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  1.  39
    Aristotle's Logic and the Quest for the Quantification of the Predicate.Bert Mosselmans - 2008 - Foundations of Science 13 (3-4):195-198.
    This paper examines the quest for the quantification of the predicate, as discussed by W.S. Jevons, and relates it to the discussion about universals and particulars between Plato and Aristotle. We conclude that the quest for the quantification of the predicate can only be achieved by stripping the syllogism from its metaphysical heritage.
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  2.  29
    William Stanley Jevons and the Extent of Meaning in Logic and Economics.Bert Mosselmans - 1998 - History and Philosophy of Logic 19 (2):83-99.
    This paper shows that William Stanley Jevons was not precursor of logical positivism despite his attempt to build up a unified science. His mechanical reductionism was directed towards this project, and Jevons tried to found mathematics on logic through the development of a theory of number. We show that his attempts were unsuccessful, and that his errors remain visible within the totality of his mechanical system, including his economics. We argue that both his logic and his economics are comprehensible only (...)
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  3.  18
    Human Culture and Science: Equality and Inequality as Foundations of Scientific Thought. [REVIEW]Bert Mosselmans & Ernest Mathijs - 2000 - Foundations of Science 5 (3):339-378.
    We argue that the concepts of `human equality' and `inequality' play an important role in the structure of science and philosophy. When the value of `human inequality' predominates, scientific categories are formed in accordance with the principle of `hierarchical differentiation' and concepts remain closely tied to the objects they are referring to. Following Mirowski we define this as the `anthropometric stage' of human thought and development. Contrary, Mirowski's `syndetic stage' refers to societies where the value of `human equality' prevails. Here (...)
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  4.  16
    Time and Value in the History of Political Economy.Bert Mosselmans - 2004 - Foundations of Science 10 (3):325-345.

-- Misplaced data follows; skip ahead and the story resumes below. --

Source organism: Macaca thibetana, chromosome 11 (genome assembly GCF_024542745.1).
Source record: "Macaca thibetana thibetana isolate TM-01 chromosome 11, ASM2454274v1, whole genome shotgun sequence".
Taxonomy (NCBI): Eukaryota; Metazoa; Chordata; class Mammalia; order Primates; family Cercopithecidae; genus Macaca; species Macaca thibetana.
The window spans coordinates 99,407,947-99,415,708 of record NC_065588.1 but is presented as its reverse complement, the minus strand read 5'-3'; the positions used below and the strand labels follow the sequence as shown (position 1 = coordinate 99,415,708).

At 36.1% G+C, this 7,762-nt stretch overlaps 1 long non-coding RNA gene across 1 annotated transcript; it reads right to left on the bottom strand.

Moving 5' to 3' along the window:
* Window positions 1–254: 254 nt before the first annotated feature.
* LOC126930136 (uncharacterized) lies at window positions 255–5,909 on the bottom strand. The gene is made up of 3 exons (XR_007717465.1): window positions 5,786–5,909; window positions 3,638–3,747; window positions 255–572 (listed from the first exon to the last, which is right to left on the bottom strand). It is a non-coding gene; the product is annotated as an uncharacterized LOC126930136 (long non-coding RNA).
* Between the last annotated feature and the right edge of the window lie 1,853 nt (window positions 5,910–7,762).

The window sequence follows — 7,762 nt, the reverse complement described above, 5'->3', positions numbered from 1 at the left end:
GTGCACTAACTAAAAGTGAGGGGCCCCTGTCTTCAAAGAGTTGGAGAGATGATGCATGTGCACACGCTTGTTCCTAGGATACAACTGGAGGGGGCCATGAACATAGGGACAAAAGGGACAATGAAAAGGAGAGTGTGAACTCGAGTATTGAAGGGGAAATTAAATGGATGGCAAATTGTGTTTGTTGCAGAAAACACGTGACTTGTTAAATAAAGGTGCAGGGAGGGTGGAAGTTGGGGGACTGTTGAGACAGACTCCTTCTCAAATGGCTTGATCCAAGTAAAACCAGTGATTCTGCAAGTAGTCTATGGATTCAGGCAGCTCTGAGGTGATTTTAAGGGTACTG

This paper explores the relationship of time and value in the history of economics, using the contributions of Girard, Achterhuis, Kula and Mirowski. In the ‘anthropometric stage’ time and value are intertwined: value and time are not abstract concepts, but they express a concrete process which incorporates the social positions of individuals. In the ‘lineamentric stage’ the concepts of time and value remain cyclical, but they receive an abstract character. The economy reproduces itself cyclically, because the origin of value – (...)
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  5.  20
    Mimesis and the Representation of Reality: A Historical World View. [REVIEW]Ernest Mathijs & Bert Mosselmans - 2000 - Foundations of Science 5 (1):61-102.
    The representation of reality is a fundamental concept in the perception of theworld. Its historical consideration leads to an understanding of historical andcontemporary culture. In this paper we specifically investigate theanthropometric stage of cultural development as a historical world view. Wedefine this stage on the basis of René Girard's hypotheses on the origin ofculture, and we isolate its principles. Next, we consider the function of art asthe representation of cultural values. We investigate the three major motivesof artistic representation in the (...)
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  6.  2
    Aristotelian Encounters.Michael Burke, Mark Janse & Bert Mosselmans - 2008 - Foundations of Science 13.
  7.  1
    William Stanley Jevons.Bert Mosselmans - 2008 - Stanford Encyclopedia of Philosophy.
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  8. William Stanley Jevons and the Cutting Edge of Economics.Bert Mosselmans - 2007 - Routledge.
    The impressive young scholar Bert Mosselmans, analyzing the theory and policy of Jevons, a major figure in the field of the history of economics, has put together a volume with broad international appeal, particularly in Europe, North America and Japan, that offers a synthetic approach to Jevons’ economic theory, applied economics and economic policy. Adopting a relativist approach to his subject, Mosselmans focuses on all aspects of Jevons’ theory, tying the different strands together where appropriate and discriminating where necessary. Examining (...)
     
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